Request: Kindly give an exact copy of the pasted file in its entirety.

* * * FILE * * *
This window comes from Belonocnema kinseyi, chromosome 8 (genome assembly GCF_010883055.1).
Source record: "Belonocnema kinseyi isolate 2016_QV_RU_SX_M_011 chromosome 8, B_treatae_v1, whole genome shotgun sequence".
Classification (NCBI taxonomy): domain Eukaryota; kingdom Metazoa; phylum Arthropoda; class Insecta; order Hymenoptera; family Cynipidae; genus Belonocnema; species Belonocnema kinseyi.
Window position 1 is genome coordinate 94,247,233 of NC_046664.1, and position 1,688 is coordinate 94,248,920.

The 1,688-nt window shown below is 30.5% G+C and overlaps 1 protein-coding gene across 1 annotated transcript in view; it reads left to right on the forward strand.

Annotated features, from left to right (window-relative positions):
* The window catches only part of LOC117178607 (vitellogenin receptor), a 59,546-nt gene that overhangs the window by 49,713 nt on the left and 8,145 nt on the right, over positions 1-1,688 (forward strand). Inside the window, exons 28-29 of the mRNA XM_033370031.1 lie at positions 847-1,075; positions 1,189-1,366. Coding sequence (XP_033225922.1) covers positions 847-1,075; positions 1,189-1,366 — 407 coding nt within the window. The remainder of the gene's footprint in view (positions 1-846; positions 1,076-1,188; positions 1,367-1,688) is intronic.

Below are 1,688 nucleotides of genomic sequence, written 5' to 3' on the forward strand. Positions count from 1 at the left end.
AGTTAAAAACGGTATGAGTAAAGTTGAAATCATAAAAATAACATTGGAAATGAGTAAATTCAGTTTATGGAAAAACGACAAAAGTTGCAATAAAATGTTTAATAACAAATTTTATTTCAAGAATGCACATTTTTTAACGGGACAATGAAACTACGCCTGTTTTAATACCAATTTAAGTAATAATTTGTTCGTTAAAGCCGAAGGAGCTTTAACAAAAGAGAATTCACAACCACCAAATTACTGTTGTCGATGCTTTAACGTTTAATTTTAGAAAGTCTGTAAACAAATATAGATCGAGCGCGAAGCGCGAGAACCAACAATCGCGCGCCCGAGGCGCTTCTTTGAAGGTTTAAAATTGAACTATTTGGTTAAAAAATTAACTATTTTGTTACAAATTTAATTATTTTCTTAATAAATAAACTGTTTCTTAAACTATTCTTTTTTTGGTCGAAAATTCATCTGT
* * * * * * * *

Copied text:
This window comes from Belonocnema kinseyi, chromosome 8 (genome assembly GCF_010883055.1).
Source record: "Belonocnema kinseyi isolate 2016_QV_RU_SX_M_011 chromosome 8, B_treatae_v1, whole genome shotgun sequence".
Classification (NCBI taxonomy): domain Eukaryota; kingdom Metazoa; phylum Arthropoda; class Insecta; order Hymenoptera; family Cynipidae; genus Belonocnema; species Belonocnema kinseyi.
Window position 1 is genome coordinate 94,247,233 of NC_046664.1, and position 1,688 is coordinate 94,248,920.

The 1,688-nt window shown below is 30.5% G+C and overlaps 1 protein-coding gene across 1 annotated transcript in view; it reads left to right on the forward strand.

Annotated features, from left to right (window-relative positions):
* The window catches only part of LOC117178607 (vitellogenin receptor), a 59,546-nt gene that overhangs the window by 49,713 nt on the left and 8,145 nt on the right, over positions 1-1,688 (forward strand). Inside the window, exons 28-29 of the mRNA XM_033370031.1 lie at positions 847-1,075; positions 1,189-1,366. Coding sequence (XP_033225922.1) covers positions 847-1,075; positions 1,189-1,366 — 407 coding nt within the window. The remainder of the gene's footprint in view (positions 1-846; positions 1,076-1,188; positions 1,367-1,688) is intronic.

Below are 1,688 nucleotides of genomic sequence, written 5' to 3' on the forward strand. Positions count from 1 at the left end.
AGTTAAAAACGGTATGAGTAAAGTTGAAATCATAAAAATAACATTGGAAATGAGTAAATTCAGTTTATGGAAAAACGACAAAAGTTGCAATAAAATGTTTAATAACAAATTTTATTTCAAGAATGCACATTTTTTAACGGGACAATGAAACTACGCCTGTTTTAATACCAATTTAAGTAATAATTTGTTCGTTAAAGCCGAAGGAGCTTTAACAAAAGAGAATTCACAACCACCAAATTACTGTTGTCGATGCTTTAACGTTTAATTTTAGAAAGTCTGTAAACAAATATAGATCGAGCGCGAAGCGCGAGAACCAACAATCGCGCGCCCGAGGCGCTTCTTTGAAGGTTTAAAATTGAACTATTTGGTTAAAAAATTAACTATTTTGTTACAAATTTAATTATTTTCTTAATAAATAAACTGTTTCTTAAACTATTCTTTTTTTGGTCGAAAATTCATCTGT